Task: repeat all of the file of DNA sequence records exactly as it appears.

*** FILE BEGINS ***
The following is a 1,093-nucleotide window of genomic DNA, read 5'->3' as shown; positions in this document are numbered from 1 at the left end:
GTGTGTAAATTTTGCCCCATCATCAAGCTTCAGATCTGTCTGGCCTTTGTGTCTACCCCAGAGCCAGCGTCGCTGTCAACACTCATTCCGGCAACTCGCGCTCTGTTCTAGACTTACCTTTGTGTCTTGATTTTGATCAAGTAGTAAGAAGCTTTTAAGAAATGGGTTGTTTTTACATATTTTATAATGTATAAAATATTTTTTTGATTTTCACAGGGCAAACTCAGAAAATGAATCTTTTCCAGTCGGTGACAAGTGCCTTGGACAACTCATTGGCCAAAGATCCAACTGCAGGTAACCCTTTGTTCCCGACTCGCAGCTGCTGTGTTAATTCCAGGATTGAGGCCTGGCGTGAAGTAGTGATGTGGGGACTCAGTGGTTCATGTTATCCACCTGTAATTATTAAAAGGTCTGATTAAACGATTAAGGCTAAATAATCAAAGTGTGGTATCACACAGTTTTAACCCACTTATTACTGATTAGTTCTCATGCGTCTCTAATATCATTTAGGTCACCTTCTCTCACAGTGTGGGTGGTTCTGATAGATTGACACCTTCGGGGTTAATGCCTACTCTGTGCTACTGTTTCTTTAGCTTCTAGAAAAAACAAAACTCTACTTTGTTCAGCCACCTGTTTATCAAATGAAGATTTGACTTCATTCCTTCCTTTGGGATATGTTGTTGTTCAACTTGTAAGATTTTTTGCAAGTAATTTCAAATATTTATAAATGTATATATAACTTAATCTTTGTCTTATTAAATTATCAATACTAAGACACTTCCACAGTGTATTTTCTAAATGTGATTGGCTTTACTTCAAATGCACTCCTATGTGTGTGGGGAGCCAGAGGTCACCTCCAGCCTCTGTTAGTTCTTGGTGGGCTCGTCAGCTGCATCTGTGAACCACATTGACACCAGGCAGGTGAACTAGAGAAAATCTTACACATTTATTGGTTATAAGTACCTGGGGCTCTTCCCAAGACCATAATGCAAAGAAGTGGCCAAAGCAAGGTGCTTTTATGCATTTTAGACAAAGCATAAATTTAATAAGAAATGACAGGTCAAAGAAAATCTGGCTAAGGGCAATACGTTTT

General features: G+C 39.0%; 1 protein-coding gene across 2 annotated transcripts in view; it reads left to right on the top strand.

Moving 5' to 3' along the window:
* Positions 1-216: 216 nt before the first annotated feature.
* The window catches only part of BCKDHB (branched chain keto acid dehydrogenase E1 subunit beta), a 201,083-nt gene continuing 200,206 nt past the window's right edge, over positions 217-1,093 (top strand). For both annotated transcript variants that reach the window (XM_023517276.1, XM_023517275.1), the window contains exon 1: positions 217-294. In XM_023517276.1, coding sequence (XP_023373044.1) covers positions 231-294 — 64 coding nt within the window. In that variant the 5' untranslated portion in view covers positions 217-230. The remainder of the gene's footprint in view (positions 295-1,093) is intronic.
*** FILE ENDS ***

The following is a 1,093-nucleotide window of genomic DNA, read 5'->3' as shown; positions in this document are numbered from 1 at the left end:
GTGTGTAAATTTTGCCCCATCATCAAGCTTCAGATCTGTCTGGCCTTTGTGTCTACCCCAGAGCCAGCGTCGCTGTCAACACTCATTCCGGCAACTCGCGCTCTGTTCTAGACTTACCTTTGTGTCTTGATTTTGATCAAGTAGTAAGAAGCTTTTAAGAAATGGGTTGTTTTTACATATTTTATAATGTATAAAATATTTTTTTGATTTTCACAGGGCAAACTCAGAAAATGAATCTTTTCCAGTCGGTGACAAGTGCCTTGGACAACTCATTGGCCAAAGATCCAACTGCAGGTAACCCTTTGTTCCCGACTCGCAGCTGCTGTGTTAATTCCAGGATTGAGGCCTGGCGTGAAGTAGTGATGTGGGGACTCAGTGGTTCATGTTATCCACCTGTAATTATTAAAAGGTCTGATTAAACGATTAAGGCTAAATAATCAAAGTGTGGTATCACACAGTTTTAACCCACTTATTACTGATTAGTTCTCATGCGTCTCTAATATCATTTAGGTCACCTTCTCTCACAGTGTGGGTGGTTCTGATAGATTGACACCTTCGGGGTTAATGCCTACTCTGTGCTACTGTTTCTTTAGCTTCTAGAAAAAACAAAACTCTACTTTGTTCAGCCACCTGTTTATCAAATGAAGATTTGACTTCATTCCTTCCTTTGGGATATGTTGTTGTTCAACTTGTAAGATTTTTTGCAAGTAATTTCAAATATTTATAAATGTATATATAACTTAATCTTTGTCTTATTAAATTATCAATACTAAGACACTTCCACAGTGTATTTTCTAAATGTGATTGGCTTTACTTCAAATGCACTCCTATGTGTGTGGGGAGCCAGAGGTCACCTCCAGCCTCTGTTAGTTCTTGGTGGGCTCGTCAGCTGCATCTGTGAACCACATTGACACCAGGCAGGTGAACTAGAGAAAATCTTACACATTTATTGGTTATAAGTACCTGGGGCTCTTCCCAAGACCATAATGCAAAGAAGTGGCCAAAGCAAGGTGCTTTTATGCATTTTAGACAAAGCATAAATTTAATAAGAAATGACAGGTCAAAGAAAATCTGGCTAAGGGCAATACGTTTT

General features: G+C 39.0%; 1 protein-coding gene across 2 annotated transcripts in view; it reads left to right on the top strand.

Moving 5' to 3' along the window:
* Positions 1-216: 216 nt before the first annotated feature.
* The window catches only part of BCKDHB (branched chain keto acid dehydrogenase E1 subunit beta), a 201,083-nt gene continuing 200,206 nt past the window's right edge, over positions 217-1,093 (top strand). For both annotated transcript variants that reach the window (XM_023517276.1, XM_023517275.1), the window contains exon 1: positions 217-294. In XM_023517276.1, coding sequence (XP_023373044.1) covers positions 231-294 — 64 coding nt within the window. In that variant the 5' untranslated portion in view covers positions 217-230. The remainder of the gene's footprint in view (positions 295-1,093) is intronic.